With a huge tangle of acanthus framing the stage, and French provincial folk art throughout, Beauty and the Beast, at the very least, offers copious visual distractions. And yet, this production remains such a joyless and cynical affair. Belle, unlike every other woman in town, picks up a book and spurns villain Gaston. Gaston, during the tavern stomper "Gaston," fawned over and felt up by all those illiterate hussies, gay-bashes his hanger-on Lefou for laughs. Each plot point arrives via sledgehammer, with delivery as mechanical as a Disney World animatronic attraction. The real prisoner here isn't Belle, but rather the stone sentries cribbed from Jean Cocteau's gorgeous, haunting, blissfully quiet film La Belle et La Bete.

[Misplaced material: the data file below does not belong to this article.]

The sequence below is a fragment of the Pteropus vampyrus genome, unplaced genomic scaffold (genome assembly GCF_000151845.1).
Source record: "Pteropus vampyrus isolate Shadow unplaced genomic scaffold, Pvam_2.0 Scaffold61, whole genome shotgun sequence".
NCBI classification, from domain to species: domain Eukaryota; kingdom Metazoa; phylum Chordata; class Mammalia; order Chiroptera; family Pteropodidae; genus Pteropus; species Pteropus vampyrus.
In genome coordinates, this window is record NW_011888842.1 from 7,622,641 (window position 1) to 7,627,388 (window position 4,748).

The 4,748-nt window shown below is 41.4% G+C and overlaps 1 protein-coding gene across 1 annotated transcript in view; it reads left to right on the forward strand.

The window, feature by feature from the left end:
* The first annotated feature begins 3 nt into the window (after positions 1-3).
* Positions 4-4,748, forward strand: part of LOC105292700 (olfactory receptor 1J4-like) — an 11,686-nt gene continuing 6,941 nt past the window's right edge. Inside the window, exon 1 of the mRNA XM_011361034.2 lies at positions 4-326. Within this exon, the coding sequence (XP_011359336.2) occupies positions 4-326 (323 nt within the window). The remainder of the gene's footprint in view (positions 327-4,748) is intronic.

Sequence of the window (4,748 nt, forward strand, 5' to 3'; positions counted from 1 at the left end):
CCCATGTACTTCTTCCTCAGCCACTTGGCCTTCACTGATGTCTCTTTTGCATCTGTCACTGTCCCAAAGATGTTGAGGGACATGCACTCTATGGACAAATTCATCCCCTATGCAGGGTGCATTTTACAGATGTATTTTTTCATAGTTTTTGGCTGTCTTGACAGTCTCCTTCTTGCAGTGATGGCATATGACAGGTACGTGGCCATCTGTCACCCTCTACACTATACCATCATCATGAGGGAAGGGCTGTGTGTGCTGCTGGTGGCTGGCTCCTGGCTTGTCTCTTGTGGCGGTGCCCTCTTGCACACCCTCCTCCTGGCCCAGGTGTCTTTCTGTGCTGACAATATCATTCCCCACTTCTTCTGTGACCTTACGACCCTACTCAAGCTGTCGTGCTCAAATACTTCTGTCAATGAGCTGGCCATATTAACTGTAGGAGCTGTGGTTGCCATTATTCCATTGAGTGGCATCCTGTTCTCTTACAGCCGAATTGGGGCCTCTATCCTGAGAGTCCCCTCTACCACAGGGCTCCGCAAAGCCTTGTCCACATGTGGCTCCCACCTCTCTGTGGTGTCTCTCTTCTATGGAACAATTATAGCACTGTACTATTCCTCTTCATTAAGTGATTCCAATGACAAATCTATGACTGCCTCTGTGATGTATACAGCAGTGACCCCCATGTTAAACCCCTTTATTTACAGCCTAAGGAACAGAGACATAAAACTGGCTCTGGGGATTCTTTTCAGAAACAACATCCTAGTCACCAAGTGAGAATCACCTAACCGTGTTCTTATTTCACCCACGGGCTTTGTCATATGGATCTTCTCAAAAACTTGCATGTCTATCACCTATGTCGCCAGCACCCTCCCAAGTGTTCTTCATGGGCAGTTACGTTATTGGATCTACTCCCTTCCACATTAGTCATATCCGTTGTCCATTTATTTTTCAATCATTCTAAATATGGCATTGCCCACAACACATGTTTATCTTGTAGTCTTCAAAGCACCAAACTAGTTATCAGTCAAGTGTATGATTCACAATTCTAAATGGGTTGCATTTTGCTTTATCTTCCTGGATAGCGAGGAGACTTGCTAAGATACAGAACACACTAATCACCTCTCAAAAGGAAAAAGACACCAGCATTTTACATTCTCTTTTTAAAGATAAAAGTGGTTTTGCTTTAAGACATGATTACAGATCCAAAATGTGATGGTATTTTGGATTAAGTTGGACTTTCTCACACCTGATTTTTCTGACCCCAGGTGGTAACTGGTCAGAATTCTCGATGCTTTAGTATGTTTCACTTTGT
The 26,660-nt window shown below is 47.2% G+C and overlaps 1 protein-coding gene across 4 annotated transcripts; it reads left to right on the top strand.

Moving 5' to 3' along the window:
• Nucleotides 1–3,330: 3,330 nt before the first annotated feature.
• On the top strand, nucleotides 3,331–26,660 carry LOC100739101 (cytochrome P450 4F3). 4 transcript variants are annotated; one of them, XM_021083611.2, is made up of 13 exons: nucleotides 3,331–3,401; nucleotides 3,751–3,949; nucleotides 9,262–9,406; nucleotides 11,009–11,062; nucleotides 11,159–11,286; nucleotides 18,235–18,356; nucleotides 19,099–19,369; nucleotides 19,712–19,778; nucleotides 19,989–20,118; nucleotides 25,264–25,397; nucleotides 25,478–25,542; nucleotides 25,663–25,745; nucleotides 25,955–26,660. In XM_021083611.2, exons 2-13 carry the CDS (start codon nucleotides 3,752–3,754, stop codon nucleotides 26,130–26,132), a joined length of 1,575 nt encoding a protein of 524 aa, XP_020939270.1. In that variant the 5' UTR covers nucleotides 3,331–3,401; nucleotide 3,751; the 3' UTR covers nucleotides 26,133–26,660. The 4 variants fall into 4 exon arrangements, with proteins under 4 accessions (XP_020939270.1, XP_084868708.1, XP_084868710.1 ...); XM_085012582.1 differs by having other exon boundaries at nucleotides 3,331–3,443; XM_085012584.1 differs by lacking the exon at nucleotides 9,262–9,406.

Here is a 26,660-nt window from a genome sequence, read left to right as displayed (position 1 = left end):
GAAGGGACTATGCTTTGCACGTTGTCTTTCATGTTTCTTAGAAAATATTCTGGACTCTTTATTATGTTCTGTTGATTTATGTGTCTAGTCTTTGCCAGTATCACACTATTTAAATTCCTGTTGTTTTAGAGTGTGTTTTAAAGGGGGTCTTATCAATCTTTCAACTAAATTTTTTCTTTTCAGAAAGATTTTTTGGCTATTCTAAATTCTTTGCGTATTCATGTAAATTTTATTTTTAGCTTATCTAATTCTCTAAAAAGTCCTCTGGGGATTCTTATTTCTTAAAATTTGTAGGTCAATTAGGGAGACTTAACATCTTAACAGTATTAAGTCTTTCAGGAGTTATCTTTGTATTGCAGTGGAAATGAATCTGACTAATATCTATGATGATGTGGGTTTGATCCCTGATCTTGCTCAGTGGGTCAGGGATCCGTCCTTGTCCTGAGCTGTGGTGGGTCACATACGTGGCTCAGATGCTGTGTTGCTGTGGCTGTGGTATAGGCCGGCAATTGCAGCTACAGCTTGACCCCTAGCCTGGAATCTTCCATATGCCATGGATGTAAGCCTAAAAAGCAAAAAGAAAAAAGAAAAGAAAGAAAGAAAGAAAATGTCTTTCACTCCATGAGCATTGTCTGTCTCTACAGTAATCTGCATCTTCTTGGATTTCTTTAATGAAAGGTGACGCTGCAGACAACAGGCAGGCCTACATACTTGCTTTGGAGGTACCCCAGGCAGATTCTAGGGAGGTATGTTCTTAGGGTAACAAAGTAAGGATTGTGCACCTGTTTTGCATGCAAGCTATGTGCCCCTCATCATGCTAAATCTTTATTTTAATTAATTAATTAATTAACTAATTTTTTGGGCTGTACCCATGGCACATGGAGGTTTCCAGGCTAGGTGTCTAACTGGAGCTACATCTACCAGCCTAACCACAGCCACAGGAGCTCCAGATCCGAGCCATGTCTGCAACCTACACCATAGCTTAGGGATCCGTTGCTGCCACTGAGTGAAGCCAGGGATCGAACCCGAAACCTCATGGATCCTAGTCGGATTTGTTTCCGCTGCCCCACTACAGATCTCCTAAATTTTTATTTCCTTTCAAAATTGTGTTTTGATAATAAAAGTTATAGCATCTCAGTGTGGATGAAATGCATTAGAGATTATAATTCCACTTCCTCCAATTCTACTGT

This time around, the production's supporting cast truly supports its principals. Hilary Maiberger's Belle, while well-tuned in song, muffles Woolverton's dialogue (which may be for the best), but Stephanie Moskal's operatic diva Babette adds comic relief and vocal chops. Meanwhile, Kristin Stewart's Mrs. Potts allows for understated emotion, some actual beauty, among director Roth's beastly demand for frenzied, notice-me performances.
Through Sunday at the Academy of Music, Broad and Locust Streets.